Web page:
Government helps to unlock the doors of St James Theatre

Arts, Culture and Heritage Auckland

The Government has committed to doing its part to support the restoration and revival of Tāmaki Makaurau Auckland’s much loved, nationally significant, and historic St James Theatre, Minister for Arts, Culture and Heritage Carmel Sepuloni announced today.

“After being closed for the last 15 years, our Government’s contribution towards the preservation of the St James Theatre will sit alongside funding from the Auckland Council and the owner to support its restoration so that it can reopen for the wider public to enjoy again – concert experiences, stately décor and all,” Carmel Sepuloni said.

“Successive Governments have signalled their support for the project, but I’m pleased that we’re able to finally get this contribution across the line, to help save this important piece of cultural and national heritage.

“We’ll now be engaging with the strong community around the Theatre, including Heritage New Zealand Pouhere Taonga and mana whenua, to develop funding conditions around the Government’s investment.

“Built in 1928, the St James Theatre is a staple of Auckland’s arts precinct. It was where Sir Howard Morrison premiered ‘Whakaaria Mai’, his Te Reo Māori version of ‘How Great Thou Art,’ in 1981, and Queen Elizabeth II attended performances and events there three times during her reign.

“The St James Theatre is a place of outstanding historical and cultural heritage significance. Our Government’s contribution to support the restoration of the Theatre underlines not only the importance of protecting our heritage buildings, but the significance of the theatre’s place in our history.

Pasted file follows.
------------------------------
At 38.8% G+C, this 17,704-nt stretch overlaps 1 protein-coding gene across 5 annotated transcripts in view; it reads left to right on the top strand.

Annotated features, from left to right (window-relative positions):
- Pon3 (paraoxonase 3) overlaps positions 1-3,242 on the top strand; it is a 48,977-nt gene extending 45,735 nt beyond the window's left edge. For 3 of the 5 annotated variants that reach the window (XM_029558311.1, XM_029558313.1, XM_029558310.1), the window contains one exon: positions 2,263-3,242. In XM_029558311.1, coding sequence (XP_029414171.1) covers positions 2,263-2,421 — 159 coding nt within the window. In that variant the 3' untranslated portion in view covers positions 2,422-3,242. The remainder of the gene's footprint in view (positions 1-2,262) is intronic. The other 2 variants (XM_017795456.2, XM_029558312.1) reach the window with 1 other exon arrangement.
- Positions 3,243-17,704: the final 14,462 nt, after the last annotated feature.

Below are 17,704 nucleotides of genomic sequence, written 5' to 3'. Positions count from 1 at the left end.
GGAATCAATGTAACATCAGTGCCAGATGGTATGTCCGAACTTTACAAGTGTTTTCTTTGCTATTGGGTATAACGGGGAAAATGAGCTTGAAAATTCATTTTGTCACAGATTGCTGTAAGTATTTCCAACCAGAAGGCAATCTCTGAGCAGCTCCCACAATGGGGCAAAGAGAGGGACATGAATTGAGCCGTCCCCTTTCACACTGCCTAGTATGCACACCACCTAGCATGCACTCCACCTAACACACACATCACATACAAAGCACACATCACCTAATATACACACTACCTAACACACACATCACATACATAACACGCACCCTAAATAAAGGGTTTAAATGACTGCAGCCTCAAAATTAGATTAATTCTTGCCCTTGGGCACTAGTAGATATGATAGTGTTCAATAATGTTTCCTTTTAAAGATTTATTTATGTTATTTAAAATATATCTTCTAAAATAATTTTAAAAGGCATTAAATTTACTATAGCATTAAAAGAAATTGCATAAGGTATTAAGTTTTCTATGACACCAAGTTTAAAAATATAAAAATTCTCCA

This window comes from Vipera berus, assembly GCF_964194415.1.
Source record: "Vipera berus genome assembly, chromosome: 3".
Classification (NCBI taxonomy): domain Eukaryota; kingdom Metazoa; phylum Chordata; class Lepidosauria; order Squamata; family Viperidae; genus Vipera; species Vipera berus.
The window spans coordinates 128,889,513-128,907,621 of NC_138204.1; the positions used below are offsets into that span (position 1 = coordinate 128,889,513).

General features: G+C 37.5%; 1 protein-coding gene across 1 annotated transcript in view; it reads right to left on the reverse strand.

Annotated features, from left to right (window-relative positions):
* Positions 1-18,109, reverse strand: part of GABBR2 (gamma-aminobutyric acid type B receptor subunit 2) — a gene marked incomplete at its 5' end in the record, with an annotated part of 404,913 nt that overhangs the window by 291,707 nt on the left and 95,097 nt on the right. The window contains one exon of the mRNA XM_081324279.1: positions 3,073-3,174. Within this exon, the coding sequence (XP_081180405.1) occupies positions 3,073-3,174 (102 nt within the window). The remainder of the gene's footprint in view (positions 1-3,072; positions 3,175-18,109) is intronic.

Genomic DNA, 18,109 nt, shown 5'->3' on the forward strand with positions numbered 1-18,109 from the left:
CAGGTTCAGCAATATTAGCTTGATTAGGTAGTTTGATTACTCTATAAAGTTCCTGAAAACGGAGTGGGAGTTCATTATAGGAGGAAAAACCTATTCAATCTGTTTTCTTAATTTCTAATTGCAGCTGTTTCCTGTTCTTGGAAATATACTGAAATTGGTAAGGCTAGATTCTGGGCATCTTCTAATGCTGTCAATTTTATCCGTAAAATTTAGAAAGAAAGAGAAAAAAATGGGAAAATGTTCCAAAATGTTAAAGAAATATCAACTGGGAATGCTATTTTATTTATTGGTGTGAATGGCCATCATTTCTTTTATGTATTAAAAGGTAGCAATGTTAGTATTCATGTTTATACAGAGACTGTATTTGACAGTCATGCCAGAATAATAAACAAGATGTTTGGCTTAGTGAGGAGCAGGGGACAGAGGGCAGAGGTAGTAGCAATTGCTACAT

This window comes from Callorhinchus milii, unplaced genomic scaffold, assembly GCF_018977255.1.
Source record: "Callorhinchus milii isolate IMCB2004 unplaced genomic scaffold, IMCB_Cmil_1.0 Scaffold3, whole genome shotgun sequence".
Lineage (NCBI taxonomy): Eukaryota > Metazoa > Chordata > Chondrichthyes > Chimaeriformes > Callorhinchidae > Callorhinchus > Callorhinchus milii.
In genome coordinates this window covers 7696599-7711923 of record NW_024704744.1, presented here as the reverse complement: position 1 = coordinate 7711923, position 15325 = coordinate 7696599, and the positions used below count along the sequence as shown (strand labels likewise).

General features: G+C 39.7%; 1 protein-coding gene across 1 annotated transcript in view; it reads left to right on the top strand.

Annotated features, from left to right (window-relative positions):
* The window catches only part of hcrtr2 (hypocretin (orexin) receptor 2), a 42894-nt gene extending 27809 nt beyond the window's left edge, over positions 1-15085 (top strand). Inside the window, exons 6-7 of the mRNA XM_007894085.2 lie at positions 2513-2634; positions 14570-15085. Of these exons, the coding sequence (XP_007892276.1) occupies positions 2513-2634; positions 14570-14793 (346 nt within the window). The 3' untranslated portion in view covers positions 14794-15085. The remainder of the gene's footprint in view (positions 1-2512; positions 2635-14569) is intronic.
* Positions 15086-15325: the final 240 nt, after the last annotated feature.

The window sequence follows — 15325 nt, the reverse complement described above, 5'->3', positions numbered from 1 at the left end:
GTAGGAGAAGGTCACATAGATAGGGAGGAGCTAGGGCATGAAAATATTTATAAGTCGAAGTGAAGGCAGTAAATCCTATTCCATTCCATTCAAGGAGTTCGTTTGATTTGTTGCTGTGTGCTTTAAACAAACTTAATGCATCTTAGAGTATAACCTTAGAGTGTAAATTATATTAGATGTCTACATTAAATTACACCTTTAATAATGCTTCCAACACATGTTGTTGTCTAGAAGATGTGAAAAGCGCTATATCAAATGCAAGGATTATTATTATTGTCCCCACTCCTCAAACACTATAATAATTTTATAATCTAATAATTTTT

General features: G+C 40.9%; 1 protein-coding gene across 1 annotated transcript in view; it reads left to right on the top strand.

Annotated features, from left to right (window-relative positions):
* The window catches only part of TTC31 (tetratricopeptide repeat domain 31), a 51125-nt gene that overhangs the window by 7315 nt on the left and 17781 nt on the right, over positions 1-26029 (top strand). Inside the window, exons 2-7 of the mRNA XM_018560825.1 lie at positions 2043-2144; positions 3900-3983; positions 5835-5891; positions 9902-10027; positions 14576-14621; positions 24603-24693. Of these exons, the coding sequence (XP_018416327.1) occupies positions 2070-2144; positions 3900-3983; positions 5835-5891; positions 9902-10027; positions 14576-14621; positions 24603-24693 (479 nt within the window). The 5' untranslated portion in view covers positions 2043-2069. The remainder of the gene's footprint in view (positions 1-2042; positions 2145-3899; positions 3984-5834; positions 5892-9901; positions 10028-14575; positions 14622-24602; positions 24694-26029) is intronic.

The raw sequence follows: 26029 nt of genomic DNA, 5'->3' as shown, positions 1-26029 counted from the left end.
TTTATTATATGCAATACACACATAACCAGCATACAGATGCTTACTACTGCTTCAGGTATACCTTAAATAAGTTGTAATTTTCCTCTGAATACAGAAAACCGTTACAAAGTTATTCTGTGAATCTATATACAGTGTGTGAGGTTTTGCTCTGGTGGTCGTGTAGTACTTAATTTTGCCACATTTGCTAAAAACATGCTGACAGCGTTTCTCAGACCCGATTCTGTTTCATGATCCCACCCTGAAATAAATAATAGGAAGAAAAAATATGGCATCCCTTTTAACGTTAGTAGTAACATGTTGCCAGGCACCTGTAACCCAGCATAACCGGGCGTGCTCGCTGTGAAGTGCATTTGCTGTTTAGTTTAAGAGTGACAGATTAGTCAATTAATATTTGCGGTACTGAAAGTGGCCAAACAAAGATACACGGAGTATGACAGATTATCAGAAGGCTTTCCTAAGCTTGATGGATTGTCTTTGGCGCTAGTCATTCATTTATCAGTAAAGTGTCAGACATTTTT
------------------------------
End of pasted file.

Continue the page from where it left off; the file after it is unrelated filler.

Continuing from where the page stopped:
“Our Government’s contribution will match and is contingent on a pledge of $15 million from Auckland Council, as well as other funding conditions that will be developed following community engagement. Mayor Wayne Brown has provided me with his assurance that the Council’s commitment still stands.

“It goes without saying, Auckland has been through a lot in recent times, but I hope that our Government’s support towards the St James as part of the arts precinct, will help keep the heartbeat of the city centre alive.

“I want to acknowledge the longstanding support the Theatre has had and the various ongoing campaigns to preserve the St James. It proves that communities across Aotearoa New Zealand value this taonga of live performance and cultural heritage and are eager to see it saved,” Carmel Sepuloni said.

The Government has agreed to make a conditional contribution of $15 million towards the conservation of the St James Theatre.

The St James Theatre is considered nationally significant as one of the best-preserved vaudeville theatres in Aotearoa and is a Category 1 listed building by Heritage New Zealand Pouhere Taonga.